Cilantro is a leafy herb and seed popularly used in Mexican, Asian, and Indian cooking. As with other herbs, cilantro can add great flavor and complexity to a dish without adding salt – a definite health bonus.
Cilantro brings more to the table than just flavor. Cilantro is high in vitamins K, A and C, and contains many different types of phytochemicals including beta-carotene and quercetin both of which have been widely studied for their cancer-fighting prowess. Studies have also shown the essential oil of coriander it to have anti-bacterial properties.
Coriander is also a traditional component of curry powder along turmeric, ginger, and cayenne pepper. These spices likely have many health benefits that we are only just beginning to understand.
If a friend professes not to like cilantro, don’t try to change their minds. Some people experience a soapy rank taste when eating cilantro rather than a pleasant herbal flavor. This bitter sensation has recently been chalked up to genetic differences in taste. If you are cooking for the cilantro-adverse, try substituting a 50/50 mix of Italian parsley and mint for the cilantro.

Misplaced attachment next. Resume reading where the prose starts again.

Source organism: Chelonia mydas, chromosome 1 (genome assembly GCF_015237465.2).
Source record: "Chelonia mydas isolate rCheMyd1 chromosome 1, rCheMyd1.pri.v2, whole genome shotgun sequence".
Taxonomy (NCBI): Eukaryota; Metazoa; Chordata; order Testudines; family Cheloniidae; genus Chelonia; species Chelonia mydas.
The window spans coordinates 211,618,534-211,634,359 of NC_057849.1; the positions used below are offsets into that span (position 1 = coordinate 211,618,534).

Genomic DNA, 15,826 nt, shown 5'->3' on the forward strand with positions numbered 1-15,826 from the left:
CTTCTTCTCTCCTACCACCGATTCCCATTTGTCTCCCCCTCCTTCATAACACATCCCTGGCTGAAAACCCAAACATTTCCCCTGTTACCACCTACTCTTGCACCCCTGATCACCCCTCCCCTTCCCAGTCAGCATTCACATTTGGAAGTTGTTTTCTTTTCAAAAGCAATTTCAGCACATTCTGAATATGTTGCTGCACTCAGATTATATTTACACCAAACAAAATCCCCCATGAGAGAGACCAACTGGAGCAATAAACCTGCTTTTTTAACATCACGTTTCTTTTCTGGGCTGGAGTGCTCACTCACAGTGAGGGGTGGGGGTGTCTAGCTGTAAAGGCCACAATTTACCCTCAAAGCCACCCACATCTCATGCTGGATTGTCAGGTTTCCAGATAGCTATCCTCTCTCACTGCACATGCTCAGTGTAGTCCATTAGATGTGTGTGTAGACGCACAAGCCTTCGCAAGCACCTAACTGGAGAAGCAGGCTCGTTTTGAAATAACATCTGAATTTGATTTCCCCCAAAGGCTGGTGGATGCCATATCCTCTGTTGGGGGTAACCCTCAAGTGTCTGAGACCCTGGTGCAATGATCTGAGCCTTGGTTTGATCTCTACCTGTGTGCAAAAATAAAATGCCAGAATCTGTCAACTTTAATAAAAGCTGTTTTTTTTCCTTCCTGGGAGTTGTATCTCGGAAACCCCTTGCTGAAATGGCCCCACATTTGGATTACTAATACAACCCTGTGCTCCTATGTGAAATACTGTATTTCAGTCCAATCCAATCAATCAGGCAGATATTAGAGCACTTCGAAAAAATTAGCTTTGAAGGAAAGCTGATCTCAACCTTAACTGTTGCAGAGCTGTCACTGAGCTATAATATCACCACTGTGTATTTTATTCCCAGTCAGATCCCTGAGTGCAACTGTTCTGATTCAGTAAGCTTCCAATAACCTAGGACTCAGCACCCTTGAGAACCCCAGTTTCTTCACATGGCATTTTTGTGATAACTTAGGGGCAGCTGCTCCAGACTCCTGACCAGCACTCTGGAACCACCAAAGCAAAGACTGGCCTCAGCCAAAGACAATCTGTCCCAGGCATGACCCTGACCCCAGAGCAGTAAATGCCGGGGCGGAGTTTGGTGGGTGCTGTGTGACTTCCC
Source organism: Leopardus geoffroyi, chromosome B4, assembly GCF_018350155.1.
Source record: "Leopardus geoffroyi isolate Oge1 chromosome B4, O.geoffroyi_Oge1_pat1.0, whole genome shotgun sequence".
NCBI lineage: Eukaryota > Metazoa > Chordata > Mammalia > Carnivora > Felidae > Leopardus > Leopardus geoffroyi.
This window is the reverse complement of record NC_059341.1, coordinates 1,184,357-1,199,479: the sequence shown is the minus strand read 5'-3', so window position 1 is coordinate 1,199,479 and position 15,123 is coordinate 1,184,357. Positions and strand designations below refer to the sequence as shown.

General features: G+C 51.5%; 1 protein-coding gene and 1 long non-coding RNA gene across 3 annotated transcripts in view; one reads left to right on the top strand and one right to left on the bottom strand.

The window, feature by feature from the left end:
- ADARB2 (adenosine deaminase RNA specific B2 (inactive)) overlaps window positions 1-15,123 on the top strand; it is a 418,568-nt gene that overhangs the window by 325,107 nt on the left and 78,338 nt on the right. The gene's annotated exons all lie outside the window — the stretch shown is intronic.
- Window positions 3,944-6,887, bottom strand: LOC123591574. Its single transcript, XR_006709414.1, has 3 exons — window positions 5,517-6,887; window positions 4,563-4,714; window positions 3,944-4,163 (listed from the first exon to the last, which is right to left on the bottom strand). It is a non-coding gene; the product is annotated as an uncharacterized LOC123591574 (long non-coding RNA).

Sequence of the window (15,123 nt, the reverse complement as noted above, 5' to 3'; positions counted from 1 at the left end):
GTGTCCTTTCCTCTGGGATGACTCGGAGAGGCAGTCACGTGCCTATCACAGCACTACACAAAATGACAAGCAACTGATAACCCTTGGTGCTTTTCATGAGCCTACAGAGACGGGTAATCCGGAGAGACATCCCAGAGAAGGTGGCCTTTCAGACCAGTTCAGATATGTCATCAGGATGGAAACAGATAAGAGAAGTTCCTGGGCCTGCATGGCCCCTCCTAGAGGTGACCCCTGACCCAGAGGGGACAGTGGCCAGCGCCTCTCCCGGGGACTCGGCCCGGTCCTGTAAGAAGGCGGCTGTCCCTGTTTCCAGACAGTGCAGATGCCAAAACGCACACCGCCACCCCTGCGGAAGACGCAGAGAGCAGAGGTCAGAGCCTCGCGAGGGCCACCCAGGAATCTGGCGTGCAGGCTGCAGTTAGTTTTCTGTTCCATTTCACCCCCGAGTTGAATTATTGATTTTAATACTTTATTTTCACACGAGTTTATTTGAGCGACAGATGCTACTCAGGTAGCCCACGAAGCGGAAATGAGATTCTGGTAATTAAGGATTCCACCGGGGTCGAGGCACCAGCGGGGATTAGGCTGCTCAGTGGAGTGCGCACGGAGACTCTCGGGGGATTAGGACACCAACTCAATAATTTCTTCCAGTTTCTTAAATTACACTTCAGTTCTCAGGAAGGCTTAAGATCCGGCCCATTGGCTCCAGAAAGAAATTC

Cilantro comes in two forms: a green, fragrant, leafy herb, and the spice known as coriander seed. You’ll find that ground vs. whole coriander has a surprisingly different taste, so be sure to use the specified type. Store all spices in a dark cupboard in an airtight container.
Fresh cilantro spoils quite quickly. Make sure it’s very fresh when you buy it and avoid wilting or browning leaves when possible. Cilantro typically keeps in the refrigerator for about three days. To extend its freshness, cilantro can be kept in the refrigerator upright, lightly covered with a plastic bag, and with the roots or stems in a small amount of water.
While coriander seed and cilantro leaf aren’t interchangeable, they work nicely together in this Thai-Style Tempeh Curry and Spicy Indian-Style Chicken Burgers. We even add a pinch or coriander to our Homemade Ketchup.